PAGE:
Dr. Paul IsraelDr. Paul Israel is director and general editor of the Thomas A. Edison Papers at Rutgers University. After he joined the staff of the Edison Papers, he earned his Ph.D. in history. The Edison Papers provides leadership in publishing and developing the documentary legacy of America’s most prolific inventor and innovator.  To date the project has produced six volumes of The Papers of Thomas A. Edison as well as an online edition with over 200,000 document images (  In 2005 the Edison Papers received a special Eugene S. Ferguson Prize from the Society for the History of Technology (SHOT) as an outstanding and original reference works that will support future scholarship in the history of technology.  The Edison Papers are also working to advance the Edisonian legacy through interdisciplinary initiatives in young and higher education.

Dr. Israel is the author of Edison: A Life of Invention (Wiley, 1998), which was awarded the Dexter Prize by the Society for the History of Technology.  He is also the author of From Machine Shop to Industrial Laboratory: Telegraphy and the Changing Context of American Invention, 1830-1920 (Johns Hopkins University Press, 1992) and coauthor of Edison's Electric Light: Biography of an Invention (Rutgers University Press, 1986).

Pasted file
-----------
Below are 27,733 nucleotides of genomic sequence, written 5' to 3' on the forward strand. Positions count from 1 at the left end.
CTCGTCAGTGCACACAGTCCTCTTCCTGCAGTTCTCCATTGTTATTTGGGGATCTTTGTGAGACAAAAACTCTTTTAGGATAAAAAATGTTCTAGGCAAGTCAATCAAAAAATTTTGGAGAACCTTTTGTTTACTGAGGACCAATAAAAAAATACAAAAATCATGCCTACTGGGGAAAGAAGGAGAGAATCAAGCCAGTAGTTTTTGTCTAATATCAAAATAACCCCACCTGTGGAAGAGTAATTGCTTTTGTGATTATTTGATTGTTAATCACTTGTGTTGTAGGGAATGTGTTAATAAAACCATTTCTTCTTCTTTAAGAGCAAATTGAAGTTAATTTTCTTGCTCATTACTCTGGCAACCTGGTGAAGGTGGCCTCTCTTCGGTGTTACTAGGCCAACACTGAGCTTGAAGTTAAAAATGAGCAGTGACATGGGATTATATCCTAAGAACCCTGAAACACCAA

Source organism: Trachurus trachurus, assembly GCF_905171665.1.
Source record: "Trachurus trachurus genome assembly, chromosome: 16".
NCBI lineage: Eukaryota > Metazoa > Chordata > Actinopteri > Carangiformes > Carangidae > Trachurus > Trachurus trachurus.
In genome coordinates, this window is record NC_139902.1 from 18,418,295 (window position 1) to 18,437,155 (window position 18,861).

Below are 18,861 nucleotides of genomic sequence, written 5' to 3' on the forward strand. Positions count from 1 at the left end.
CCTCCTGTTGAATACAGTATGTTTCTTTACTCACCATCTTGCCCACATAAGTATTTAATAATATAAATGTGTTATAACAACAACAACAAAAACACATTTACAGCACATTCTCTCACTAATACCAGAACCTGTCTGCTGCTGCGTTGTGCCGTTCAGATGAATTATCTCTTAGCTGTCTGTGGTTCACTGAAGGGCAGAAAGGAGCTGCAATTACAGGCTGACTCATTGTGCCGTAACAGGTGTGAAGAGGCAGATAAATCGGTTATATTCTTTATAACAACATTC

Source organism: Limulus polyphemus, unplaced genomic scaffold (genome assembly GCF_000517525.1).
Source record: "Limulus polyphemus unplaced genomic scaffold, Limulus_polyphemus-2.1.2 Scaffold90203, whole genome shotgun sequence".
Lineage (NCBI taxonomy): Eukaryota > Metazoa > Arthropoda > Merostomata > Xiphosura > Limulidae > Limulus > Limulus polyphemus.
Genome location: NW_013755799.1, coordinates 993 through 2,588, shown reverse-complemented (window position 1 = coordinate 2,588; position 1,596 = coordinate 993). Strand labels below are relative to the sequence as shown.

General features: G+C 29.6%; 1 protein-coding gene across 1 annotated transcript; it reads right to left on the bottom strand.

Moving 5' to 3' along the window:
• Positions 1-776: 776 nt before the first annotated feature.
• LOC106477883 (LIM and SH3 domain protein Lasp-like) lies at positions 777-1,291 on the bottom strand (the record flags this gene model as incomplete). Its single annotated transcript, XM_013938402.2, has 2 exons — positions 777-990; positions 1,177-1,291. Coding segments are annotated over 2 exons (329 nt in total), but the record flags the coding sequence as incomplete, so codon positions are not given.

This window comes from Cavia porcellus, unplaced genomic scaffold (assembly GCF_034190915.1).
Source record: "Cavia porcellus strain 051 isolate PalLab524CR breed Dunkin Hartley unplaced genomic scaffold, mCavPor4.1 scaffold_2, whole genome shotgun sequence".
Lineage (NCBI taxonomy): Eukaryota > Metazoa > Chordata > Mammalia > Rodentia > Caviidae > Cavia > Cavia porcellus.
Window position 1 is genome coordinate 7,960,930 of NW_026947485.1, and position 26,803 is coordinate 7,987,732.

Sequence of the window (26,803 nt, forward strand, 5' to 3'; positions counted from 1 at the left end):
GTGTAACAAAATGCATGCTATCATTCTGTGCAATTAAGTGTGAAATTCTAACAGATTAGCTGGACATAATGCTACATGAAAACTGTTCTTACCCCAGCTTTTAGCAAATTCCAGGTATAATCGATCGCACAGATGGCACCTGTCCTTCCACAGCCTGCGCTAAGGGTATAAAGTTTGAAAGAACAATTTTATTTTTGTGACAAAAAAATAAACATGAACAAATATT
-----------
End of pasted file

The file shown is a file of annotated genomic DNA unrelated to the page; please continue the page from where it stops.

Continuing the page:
Marc GreutherMarc Greuther, Chief Curator and Curator of Industrial Design
Marc Greuther has a B.A from the Courtauld Institute of Art at the University of London, and over twenty years of experience with industrial technology at The Henry Ford.  His seven years as a member of the institution’s Historic Operating Machinery unit involved him in the operation and troubleshooting of a wide range of artifacts, from 19th century machine tools and steam engines to late 20th century robots and production equipment.  His writings for The Society for the History of Technology’s journal Technology and Culture usually spring from or explore areas where art history and the history of technology overlap.

Jeanie MillerJeanine Head Miller, Curator of Domestic Life